New flux-cored wire ensuring the effect of strain hardening of the deposited metal in operation


  • 1Priazovsky State Technical University, Mariupol, Ukraine
  • 2OJSC TM.WELTEC Ltd., Kiev, Ukraine

Published at "The Paton Welding Journal" 2009 №05

The problem of resource saving is becoming ever more urgent now. One of the directions of its solving is improvement of fatigue life of parts reconditioned by automatic arc surfacing, in particular, heavily loaded crane wheels of metallurgical shops. A considerable improvement of the residual life of reconditioned parts is achieved using surfacing consumables. They enable producing in the deposited metal the structure of strongly hardening metastable austenite, which transforms into martensite under the influence of deformation at loading in operation, which is classified as the effect of self-hardening at loading [1].
     The first surfacing consumables ensuring formation of metastable austenite in the deposited metal were developed by M.I. Razikov with a team of associates at the start of the 1960s [2] based on cavitation-resistant 30Kh10G10 steel developed by I.N. Bogachev and R.I. Mints [3]. These surfacing consumables were applied mainly to improve the fatigue life of parts of hydraulic units, and later for surfacing various rapidly wearing parts operating under the conditions of dry friction, in particular, crane wheels.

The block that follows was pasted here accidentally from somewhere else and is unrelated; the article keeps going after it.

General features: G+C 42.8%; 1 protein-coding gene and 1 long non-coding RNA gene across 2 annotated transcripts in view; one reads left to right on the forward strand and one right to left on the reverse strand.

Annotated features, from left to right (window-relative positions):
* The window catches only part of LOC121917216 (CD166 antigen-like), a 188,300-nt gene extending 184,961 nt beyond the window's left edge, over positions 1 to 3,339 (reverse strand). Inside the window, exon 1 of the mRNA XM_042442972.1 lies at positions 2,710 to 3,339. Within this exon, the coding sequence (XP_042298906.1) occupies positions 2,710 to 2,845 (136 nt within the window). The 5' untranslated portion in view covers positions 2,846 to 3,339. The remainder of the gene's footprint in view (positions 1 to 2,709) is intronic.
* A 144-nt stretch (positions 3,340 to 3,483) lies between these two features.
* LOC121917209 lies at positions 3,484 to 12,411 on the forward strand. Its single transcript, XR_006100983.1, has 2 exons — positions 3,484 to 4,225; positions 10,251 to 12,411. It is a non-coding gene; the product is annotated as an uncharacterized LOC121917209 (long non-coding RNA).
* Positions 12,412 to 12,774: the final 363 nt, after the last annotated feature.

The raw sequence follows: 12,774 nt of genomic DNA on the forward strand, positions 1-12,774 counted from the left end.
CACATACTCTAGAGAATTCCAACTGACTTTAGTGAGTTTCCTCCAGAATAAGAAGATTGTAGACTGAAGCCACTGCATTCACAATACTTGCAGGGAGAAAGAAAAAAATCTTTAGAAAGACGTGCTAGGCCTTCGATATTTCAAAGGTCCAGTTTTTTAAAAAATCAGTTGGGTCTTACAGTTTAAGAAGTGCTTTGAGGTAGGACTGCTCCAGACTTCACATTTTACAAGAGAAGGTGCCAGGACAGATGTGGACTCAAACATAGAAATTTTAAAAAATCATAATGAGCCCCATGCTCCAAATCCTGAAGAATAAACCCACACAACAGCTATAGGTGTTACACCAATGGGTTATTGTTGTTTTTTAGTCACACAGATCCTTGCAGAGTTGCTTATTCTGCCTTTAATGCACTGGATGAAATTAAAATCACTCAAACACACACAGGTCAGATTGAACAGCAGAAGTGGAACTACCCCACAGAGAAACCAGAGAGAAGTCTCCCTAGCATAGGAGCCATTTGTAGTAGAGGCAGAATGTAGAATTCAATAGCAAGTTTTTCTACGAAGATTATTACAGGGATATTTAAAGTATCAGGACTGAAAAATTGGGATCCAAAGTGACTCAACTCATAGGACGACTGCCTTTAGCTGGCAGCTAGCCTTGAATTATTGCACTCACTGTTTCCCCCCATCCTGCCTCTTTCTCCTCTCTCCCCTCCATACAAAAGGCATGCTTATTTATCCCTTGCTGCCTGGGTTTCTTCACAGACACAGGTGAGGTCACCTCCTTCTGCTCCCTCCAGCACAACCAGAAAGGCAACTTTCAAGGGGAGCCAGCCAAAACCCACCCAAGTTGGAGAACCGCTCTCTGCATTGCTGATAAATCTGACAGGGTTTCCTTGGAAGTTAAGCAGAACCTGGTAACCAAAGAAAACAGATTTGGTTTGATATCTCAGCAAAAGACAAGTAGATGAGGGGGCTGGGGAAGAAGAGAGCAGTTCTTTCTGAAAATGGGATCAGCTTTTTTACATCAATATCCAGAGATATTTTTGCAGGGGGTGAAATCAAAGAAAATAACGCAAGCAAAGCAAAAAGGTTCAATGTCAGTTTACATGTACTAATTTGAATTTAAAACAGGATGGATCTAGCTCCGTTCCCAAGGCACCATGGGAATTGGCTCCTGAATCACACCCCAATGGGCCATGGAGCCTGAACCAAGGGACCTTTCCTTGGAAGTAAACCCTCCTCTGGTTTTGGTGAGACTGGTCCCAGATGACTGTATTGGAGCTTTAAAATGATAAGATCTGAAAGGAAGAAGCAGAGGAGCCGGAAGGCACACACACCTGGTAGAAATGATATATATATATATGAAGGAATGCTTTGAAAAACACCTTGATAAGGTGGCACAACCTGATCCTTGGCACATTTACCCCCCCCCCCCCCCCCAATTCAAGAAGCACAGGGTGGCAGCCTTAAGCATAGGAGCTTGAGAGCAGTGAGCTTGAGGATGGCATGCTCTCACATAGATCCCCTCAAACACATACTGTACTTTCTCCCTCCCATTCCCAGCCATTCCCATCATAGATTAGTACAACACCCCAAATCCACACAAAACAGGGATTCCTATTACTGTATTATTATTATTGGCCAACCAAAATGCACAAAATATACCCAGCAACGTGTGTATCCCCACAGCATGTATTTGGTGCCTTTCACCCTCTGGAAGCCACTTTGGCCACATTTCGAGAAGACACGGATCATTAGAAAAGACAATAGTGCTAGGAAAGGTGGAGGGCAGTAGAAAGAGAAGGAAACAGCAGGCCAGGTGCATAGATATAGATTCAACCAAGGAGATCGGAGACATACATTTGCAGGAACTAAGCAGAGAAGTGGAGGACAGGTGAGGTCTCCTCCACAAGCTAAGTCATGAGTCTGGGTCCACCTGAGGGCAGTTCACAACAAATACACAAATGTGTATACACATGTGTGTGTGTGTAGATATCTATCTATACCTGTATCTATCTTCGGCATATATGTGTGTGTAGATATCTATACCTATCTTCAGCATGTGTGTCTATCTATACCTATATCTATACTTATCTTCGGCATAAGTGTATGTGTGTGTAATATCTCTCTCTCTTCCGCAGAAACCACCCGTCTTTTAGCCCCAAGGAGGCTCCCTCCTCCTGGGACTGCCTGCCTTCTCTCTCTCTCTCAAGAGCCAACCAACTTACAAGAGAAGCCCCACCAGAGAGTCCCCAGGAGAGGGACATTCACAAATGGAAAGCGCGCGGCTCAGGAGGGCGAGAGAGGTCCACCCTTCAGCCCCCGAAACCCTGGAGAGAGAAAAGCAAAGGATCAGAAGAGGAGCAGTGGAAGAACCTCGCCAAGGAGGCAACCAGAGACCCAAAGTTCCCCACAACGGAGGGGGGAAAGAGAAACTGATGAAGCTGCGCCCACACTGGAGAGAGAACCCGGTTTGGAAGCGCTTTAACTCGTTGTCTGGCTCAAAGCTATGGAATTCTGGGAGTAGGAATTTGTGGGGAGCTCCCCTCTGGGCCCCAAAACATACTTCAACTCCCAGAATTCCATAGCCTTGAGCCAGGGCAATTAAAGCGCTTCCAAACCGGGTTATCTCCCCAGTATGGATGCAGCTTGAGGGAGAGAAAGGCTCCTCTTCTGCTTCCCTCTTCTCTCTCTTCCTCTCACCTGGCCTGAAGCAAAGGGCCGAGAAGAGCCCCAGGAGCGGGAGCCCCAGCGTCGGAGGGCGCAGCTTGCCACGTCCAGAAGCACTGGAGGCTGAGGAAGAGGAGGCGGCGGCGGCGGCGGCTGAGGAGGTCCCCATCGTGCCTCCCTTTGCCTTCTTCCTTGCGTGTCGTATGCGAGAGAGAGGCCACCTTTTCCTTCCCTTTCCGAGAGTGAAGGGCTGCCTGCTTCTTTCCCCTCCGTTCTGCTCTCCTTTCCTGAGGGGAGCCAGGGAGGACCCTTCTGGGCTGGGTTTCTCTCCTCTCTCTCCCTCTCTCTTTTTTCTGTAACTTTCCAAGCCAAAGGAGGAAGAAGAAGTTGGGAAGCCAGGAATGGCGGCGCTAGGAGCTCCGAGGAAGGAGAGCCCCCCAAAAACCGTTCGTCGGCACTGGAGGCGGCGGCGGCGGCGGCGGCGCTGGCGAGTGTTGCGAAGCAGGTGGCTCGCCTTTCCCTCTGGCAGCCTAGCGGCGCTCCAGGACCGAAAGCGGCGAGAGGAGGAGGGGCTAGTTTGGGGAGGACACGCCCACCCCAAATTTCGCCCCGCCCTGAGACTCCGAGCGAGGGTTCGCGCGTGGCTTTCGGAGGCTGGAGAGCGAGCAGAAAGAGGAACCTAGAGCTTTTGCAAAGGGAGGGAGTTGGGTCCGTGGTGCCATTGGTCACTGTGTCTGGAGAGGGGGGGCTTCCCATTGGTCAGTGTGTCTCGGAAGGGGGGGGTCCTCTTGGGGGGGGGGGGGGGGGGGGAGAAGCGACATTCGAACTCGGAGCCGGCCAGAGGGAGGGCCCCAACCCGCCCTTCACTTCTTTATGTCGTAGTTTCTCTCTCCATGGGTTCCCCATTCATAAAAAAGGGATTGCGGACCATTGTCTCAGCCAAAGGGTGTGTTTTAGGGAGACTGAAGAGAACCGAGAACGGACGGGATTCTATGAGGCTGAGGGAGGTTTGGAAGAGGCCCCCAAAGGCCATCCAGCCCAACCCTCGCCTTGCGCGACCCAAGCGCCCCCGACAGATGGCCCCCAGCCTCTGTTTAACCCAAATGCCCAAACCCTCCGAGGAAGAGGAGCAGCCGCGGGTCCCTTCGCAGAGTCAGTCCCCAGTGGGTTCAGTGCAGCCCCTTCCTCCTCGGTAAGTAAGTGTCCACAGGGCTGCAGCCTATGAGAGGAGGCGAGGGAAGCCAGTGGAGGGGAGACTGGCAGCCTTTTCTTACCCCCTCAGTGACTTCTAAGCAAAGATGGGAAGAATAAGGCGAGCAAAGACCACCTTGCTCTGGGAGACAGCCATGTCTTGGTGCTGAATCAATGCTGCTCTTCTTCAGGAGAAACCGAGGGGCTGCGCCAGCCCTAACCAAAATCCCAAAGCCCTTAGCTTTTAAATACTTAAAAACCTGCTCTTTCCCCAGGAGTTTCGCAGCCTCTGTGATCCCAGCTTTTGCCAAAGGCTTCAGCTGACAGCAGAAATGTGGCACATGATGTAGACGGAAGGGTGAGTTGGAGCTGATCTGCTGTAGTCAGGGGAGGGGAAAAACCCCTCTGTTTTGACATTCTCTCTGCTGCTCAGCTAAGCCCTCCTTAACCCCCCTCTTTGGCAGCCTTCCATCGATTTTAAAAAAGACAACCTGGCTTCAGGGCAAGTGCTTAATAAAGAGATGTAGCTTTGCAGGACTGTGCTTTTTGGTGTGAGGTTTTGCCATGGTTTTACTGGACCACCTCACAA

A feature of surfacing by such materials, is the fact that failure to satisfy a number of conditions may result in embrittlement of the deposited layer because of formation of austenitic-martensitic structure, characterized by a high hardness. To prevent it, surfacing should be performed at relatively low values of current, arc voltage, but at an increased speed, formation of narrow beads, their intermittent nature, thus making the technology more complicated. In addition, deposited metal has poor cuttability [4] as a result of an intensive formation of martensite under the tool impact (deformation martensite).
     Under the conditions of friction wear resistance of high-alloyed deposited metal of Fe-Cr-Mn system is largely determined by hardening ability of austenite proper, which depends on its carbon content and intensity of formation of deformation martensite [5]. It is important to note that selection of rational composition of surfacing consumable and post-surfacing heat treatment mode allows optimization of development of martensite transformation at loading, as in this case it is possible to achieve the highest level of wear resistance of the deposited parts.